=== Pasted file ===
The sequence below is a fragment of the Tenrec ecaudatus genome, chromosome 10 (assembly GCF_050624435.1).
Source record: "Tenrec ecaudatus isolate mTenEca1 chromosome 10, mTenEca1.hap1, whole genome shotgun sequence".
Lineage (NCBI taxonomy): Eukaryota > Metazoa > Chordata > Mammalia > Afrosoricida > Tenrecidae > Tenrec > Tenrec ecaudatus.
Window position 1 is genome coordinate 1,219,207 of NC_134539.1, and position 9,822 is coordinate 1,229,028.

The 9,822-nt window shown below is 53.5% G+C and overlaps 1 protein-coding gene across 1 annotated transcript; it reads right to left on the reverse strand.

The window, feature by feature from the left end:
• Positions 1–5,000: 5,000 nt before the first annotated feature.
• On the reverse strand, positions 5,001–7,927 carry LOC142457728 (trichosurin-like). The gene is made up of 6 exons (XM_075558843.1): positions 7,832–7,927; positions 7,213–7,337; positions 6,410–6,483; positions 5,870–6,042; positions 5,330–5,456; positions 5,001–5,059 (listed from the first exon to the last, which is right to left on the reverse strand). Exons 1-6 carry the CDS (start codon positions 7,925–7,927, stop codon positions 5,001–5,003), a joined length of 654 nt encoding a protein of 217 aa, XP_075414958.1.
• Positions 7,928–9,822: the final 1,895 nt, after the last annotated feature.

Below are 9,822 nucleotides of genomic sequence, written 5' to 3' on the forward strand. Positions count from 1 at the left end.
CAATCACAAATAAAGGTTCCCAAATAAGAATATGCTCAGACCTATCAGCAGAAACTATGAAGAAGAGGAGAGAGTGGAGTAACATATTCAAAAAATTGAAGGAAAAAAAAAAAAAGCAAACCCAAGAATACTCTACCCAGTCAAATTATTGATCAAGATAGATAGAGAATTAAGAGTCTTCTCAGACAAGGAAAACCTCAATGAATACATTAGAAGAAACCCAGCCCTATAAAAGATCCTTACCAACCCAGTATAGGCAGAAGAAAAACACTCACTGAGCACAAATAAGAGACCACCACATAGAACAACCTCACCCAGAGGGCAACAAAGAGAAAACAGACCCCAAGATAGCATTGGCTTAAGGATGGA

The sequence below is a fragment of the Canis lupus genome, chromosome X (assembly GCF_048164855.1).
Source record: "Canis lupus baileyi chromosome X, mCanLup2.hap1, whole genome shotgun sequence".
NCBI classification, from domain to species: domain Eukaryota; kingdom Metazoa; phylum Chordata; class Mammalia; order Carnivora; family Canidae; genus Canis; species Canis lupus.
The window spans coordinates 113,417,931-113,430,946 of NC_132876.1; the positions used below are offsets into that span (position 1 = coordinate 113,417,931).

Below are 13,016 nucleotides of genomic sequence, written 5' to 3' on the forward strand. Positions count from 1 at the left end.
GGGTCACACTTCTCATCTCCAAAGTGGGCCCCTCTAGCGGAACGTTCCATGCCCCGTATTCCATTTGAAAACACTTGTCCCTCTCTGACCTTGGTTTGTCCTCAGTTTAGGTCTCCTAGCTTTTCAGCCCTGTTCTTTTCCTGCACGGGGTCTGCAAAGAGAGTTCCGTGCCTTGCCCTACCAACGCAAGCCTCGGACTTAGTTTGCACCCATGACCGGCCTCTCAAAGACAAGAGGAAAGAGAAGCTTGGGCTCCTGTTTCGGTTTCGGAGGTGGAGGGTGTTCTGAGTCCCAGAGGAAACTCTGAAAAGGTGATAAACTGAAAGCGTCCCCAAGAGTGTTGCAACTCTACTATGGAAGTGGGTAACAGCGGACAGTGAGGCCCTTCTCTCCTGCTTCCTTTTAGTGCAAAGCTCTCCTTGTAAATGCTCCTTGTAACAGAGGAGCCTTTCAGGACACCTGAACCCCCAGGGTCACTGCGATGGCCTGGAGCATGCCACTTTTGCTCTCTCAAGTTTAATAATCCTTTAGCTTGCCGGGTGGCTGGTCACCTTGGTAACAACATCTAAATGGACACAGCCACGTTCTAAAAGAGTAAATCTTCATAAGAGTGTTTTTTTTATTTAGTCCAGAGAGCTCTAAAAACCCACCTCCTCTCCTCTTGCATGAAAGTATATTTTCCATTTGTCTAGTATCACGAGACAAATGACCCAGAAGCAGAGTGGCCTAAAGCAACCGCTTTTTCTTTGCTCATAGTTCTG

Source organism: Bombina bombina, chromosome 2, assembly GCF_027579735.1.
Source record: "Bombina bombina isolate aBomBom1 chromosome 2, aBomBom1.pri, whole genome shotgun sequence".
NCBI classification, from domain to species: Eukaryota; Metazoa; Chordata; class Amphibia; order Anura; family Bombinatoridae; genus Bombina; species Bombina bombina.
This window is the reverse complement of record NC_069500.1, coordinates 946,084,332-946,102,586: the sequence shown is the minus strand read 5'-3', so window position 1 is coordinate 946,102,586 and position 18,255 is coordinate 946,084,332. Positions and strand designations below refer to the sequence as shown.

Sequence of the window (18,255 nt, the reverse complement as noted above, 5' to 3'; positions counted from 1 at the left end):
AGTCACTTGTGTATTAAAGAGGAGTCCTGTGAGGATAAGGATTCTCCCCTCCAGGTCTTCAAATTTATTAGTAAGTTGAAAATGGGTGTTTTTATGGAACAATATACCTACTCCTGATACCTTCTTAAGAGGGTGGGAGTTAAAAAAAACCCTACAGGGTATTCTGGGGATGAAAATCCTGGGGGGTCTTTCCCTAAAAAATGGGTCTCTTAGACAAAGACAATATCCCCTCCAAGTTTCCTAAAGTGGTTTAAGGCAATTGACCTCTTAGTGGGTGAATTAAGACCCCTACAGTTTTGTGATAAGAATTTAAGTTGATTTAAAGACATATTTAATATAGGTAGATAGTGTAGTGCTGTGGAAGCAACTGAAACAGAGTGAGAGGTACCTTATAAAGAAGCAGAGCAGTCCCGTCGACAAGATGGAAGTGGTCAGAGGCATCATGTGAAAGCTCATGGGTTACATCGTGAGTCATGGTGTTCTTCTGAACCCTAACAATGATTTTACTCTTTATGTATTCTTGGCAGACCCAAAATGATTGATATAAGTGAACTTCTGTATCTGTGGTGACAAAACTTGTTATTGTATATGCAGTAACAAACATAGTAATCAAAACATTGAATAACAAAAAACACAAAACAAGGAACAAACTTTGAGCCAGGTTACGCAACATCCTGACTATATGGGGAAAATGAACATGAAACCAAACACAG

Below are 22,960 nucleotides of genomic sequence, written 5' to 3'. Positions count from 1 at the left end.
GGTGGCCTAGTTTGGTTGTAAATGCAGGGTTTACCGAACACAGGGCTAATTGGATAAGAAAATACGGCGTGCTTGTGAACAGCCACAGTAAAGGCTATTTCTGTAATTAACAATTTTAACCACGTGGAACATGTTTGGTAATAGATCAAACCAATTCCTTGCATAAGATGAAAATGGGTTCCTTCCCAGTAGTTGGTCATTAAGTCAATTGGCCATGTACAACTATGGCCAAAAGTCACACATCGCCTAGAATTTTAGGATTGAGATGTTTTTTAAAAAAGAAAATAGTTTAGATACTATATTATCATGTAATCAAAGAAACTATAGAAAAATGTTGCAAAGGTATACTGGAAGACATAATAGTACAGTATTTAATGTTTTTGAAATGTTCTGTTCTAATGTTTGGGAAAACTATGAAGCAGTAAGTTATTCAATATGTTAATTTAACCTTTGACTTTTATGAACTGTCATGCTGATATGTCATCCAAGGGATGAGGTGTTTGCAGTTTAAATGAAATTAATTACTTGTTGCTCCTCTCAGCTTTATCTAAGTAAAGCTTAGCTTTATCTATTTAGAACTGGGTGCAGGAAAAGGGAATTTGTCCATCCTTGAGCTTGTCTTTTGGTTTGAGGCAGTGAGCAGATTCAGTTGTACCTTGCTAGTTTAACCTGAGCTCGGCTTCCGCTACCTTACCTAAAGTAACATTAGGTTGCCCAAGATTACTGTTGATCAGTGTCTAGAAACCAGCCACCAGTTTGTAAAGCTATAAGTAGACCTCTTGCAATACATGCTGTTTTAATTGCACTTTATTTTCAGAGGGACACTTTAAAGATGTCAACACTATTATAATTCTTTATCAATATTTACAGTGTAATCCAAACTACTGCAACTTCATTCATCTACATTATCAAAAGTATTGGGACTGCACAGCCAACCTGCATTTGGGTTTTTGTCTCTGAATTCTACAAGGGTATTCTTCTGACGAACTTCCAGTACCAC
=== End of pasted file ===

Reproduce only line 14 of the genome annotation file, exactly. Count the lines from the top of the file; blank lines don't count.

NCBI classification, from domain to species: domain Eukaryota; kingdom Metazoa; phylum Chordata; class Mammalia; order Carnivora; family Canidae; genus Canis; species Canis lupus.